Olympic Teammates to Face Off in Crucial ECAC Matchup

Dartmouth-Harvard contest features several Olympians

Awesome Olympian
Zain Khalid

Junior defender Caitlin Cahow played for the United States in the Olypmics, as did teammate Julie Chu. The Crimson and the Big Green have a total of seven Olympians from the U.S. and Canadian teams. Harvard looks to get revenge for a 3-1 loss at Dartmouth

As most teenagers can attest, the quality of pick-up games is often abysmally low.

But when No. 5 Dartmouth and the No. 6 Harvard women’s hockey team face-off tonight in Hanover, N.H., the lineups will look like the best game of pick-up hockey that one might ever see: with a combined seven Olympians on the two teams, the opening face-off will comprise more than one sixth of the Canadian and American teams. In other words, three players with bronze medals and four with gold medals will grace the ice tonight.

“It’s the match up we look forward to every year,” sophomore forward Jenny Brine said. “They have a similar situation to us with the Olympians.”

“We got our Olympians back, they have their Olympians back,” sophomore goalie Brittany Martin said. “We had some great games against them last year, and this year we are looking forward to it. And I really like our chances.”

Also, the two teams will be fighting for the ECAC lead heading into the holidays. Both now stand in first place in the conference with identical 9-1-0 records. Princeton is the next best team at 8-2-1.

“Dartmouth’s going to be tough,” Brine said. “I like the way it’s looking. We have a good chance. We’re going to prove ourselves before Christmas break.”

For the Crimson, junior defender Caitlin Cahow and co-captain Julie Chu played with the United States’ team, while sophomore forward Sarah Vaillancourt skated with Team Canada. The situation for the Big Green is a bit reversed: four players—forwards Gillian Apps, Cherie Piper, and defenseman Katie Weatherston—skated for our northern neighbors, while freshman standout Sarah Parsons wore the red, white, and blue.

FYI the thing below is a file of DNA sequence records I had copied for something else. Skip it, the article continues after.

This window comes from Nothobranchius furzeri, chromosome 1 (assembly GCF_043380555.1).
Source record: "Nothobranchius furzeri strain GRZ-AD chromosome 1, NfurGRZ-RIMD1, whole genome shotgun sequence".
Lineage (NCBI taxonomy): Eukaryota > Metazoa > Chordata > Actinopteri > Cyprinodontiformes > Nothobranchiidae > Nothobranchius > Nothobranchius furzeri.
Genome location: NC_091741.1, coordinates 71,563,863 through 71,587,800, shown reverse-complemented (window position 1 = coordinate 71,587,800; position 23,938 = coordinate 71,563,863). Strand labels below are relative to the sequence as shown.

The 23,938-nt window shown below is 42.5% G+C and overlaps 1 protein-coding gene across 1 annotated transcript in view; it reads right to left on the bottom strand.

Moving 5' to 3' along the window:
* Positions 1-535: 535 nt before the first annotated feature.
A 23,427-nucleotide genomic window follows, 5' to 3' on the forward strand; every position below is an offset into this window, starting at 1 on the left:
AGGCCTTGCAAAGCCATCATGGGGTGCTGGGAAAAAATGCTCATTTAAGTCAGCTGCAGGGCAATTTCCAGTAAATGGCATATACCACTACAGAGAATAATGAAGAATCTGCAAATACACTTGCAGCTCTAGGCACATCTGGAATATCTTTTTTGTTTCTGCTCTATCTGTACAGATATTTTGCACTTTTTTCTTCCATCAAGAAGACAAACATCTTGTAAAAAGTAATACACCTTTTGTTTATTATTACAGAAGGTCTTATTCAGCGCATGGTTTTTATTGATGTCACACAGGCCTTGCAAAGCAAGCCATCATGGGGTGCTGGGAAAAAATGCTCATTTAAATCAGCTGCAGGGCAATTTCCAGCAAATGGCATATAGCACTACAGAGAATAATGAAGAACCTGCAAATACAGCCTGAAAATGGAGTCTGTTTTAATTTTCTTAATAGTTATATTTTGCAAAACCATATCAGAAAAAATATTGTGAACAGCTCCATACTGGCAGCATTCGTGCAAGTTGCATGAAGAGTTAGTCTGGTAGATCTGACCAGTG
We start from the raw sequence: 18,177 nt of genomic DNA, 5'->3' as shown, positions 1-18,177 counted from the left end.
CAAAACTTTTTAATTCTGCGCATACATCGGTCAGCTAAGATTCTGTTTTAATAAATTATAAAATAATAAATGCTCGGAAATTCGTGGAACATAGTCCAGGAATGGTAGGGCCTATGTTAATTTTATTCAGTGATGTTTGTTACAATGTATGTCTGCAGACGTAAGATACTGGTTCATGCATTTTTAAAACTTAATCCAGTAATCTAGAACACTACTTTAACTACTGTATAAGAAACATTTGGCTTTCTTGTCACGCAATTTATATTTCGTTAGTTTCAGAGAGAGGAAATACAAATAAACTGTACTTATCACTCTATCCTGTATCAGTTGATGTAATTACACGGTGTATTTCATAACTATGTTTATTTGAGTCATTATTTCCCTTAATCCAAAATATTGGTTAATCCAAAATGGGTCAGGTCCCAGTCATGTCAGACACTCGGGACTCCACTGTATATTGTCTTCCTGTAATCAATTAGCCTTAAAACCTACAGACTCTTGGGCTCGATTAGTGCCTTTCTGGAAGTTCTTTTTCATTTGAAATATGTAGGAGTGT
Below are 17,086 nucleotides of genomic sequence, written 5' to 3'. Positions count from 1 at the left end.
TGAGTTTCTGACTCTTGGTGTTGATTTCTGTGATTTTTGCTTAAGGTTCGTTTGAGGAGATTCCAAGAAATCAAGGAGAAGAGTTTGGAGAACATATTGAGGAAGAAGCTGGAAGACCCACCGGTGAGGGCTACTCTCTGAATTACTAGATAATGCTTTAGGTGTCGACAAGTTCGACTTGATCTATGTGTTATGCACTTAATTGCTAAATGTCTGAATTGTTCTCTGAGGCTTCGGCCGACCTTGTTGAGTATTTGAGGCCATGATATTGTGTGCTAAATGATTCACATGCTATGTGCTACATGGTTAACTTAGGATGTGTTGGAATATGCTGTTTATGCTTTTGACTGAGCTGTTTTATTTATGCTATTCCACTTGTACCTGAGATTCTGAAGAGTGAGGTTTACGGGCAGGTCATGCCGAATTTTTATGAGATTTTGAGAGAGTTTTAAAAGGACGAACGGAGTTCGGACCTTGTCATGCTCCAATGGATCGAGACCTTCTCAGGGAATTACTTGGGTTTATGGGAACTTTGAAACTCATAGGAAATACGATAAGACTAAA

Right now, however, neither team has its top stars at 100 percent. Chu suffered a badly sprained ankle against Minnesota-Duluth two weekends ago, and was noticeable hobbled in the last two games (after sitting out a loss to UConn on Dec. 5).

Unfortunately for Dartmouth, any benefit from facing an injured Chu will be counterbalanced by the fact that both Piper and Weatherston were injured and sat out last weekend’s slate of games.

Their status for this weekend is unknown, though Chu will definitely be suiting up for the Crimson.

If any comparison can be made between the two squads at this point in the year, common opponents will tell the tale. And yet, both teams seem to come away with the same results. Just last weekend, the two squads both beat Providence and tied No. 3 University of New Hampshire.

For the Crimson, however, a loss to the Huskies the previous week has them in a stretch that is not quite perfect.

“It’s definitely good to get back on the winning side before we head into this big game against Dartmouth on Friday,” said Brine after the win over the Friars.

Just one season ago, Harvard headed into the big rivalry game in late December after a loss to the Wildcats. But at home on the Bright Hockey Center ice, the Crimson overwhelmed the Big Green for a 4-1 win.

Dartmouth got its revenge and helped plunge Harvard into one of its darkest stretches of the season when it handed the Crimson a 3-1 loss in Hanover on Jan. 30. The loss was part of a 0-2-2 stretch for Harvard.

With the return of the Olympians and any bitterness left over from last year—the Crimson made the NCAA postseason in the end, while Dartmouth sat on the outside looking in—will make the rivalry roaring and ready to go when the first puck drops at 7:00 pm tonight.

“It is Harvard-Dartmouth,” Martin said, “its always a big huge rivalry, so who is not excited.”



—Staff writer Gabriel M. Velez can be reached at gmvelez@fas.harvard.edu.

Tags